The $0 Per Square Foot House

by Shannon Dealy

The original version of this article appeared in "the CobWeb" issue ten, Spring 2000.  See the order form on the Cob Cottage Company web site if you are interested in subscribing.


When I talk with people about natural building, their first question is often: "How much does it cost?".  Unfortunately, most people don't seem to understand my usual answer: "As much as you decide to spend".  To make my meaning as clear as possible, I decided to demonstrate what could be done for free.  I needed a tool shed/storage building, so I decided to make it a demonstration project with the following set of rules:

  1. Materials where possible must come from the property.
  2. Where materials cannot be obtained from the property, they must be available for free.
  3. Only hand tools may be used
  4. Every tool used must either not be necessary (in other words it was just used for convenience), or a reasonable substitute must be able to be improvised using only materials on the site.

The intent of these rules is that not only will the building cost nothing to make, the tools required to make it must be available for free as well.

Materials Used

The following materials have been used in the construction of the building so far:

  • Earth - The earth on the site is used as-is for making cob.  It is actually not a very good cob soil without the addition of sand, but it works.  Using the shake test, draining the excess water, then allowing it to dry shows a high clay and silt content (about 35% clay, 15% silt), and the remaining sand was rather poor quality and very fine.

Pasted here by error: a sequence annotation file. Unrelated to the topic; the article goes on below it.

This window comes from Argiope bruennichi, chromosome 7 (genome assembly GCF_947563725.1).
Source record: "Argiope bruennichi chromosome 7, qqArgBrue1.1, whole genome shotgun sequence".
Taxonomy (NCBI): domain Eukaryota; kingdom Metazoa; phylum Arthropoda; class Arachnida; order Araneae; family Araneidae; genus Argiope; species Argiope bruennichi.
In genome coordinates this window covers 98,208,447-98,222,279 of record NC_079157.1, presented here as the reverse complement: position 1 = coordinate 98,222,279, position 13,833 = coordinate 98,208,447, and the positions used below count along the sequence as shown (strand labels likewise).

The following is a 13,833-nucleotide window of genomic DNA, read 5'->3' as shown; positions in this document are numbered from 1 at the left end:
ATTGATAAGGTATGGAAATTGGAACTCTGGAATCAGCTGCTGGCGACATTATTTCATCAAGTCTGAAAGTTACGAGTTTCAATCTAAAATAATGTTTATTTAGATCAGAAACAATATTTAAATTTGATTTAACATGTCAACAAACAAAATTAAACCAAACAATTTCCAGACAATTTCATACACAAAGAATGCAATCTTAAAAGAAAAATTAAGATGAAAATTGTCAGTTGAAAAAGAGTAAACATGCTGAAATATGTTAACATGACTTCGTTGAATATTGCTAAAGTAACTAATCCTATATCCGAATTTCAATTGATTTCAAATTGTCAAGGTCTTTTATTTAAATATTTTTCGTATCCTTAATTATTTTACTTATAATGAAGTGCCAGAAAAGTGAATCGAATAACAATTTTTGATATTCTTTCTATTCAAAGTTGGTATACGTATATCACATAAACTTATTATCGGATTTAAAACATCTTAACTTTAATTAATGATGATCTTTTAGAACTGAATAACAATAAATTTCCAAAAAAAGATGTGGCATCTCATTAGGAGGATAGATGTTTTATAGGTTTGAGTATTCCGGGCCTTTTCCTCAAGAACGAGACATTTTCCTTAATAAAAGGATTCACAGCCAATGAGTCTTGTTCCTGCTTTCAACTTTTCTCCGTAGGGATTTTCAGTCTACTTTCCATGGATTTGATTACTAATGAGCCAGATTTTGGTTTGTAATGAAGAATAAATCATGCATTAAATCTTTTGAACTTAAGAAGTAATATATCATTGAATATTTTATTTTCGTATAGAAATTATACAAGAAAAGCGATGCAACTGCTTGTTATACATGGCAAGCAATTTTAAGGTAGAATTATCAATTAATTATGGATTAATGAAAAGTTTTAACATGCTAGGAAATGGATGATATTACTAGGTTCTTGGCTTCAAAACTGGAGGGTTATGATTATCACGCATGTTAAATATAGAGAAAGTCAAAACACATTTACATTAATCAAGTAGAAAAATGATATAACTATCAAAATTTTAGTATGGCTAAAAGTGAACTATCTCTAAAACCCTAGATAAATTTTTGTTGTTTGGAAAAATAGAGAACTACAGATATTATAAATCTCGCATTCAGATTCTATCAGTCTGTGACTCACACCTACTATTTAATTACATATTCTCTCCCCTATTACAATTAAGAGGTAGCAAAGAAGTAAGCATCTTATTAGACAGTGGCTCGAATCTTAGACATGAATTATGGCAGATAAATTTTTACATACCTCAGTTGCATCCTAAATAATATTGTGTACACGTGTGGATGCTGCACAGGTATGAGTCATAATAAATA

• Grass - Grass is collected from around the building site to use in the cob mix.  I use a variety of different grasses, weeds, and other fibrous plants - pretty much whatever is there as long as it doesn't have thorns.  The plan is that grass will also be used to make twine to fasten together the roof structure and for thatching the roof.
    Field near buildingClose up of plants used for building
    These pictures show the grasses and other plants that are used as fiber in making the cob.  The picture of the field is rather deceptive in that it just appears to be grass, but a closer examination shows there are a wide variety of plants, pretty much all of them end up in the mix, though I generally try to avoid using the ferns because of their rather low tensile strength.  Avoiding the inclusion of blackberry vines and other thorned plants is also important when doing barefoot cob mixing (ouch!).
  • Rock - Rocks were dug up from above the site to build the foundation.
  • Wood - Logs and branches for the roof structure are all from trees that were blown down or found in slash piles.
  • Glass jars - I don't have time to try making glass right now, so I am using glass jars for windows.  Jars can be acquired for free from friends, relatives, and waste disposal sites.
  • Water - I am using water from a well on an adjoining property, Other sources available include a stream running through the property, digging a well, channeling runoff water into a small pond, or mixing cob while it is raining - the last approach can work quite well, but if you work to slowly or it rains to hard, you will end up with to much water in the mix.


Picture of tools used

The tools actually used in the construction of the building so far (all of which are shown in the picture above) are as follows: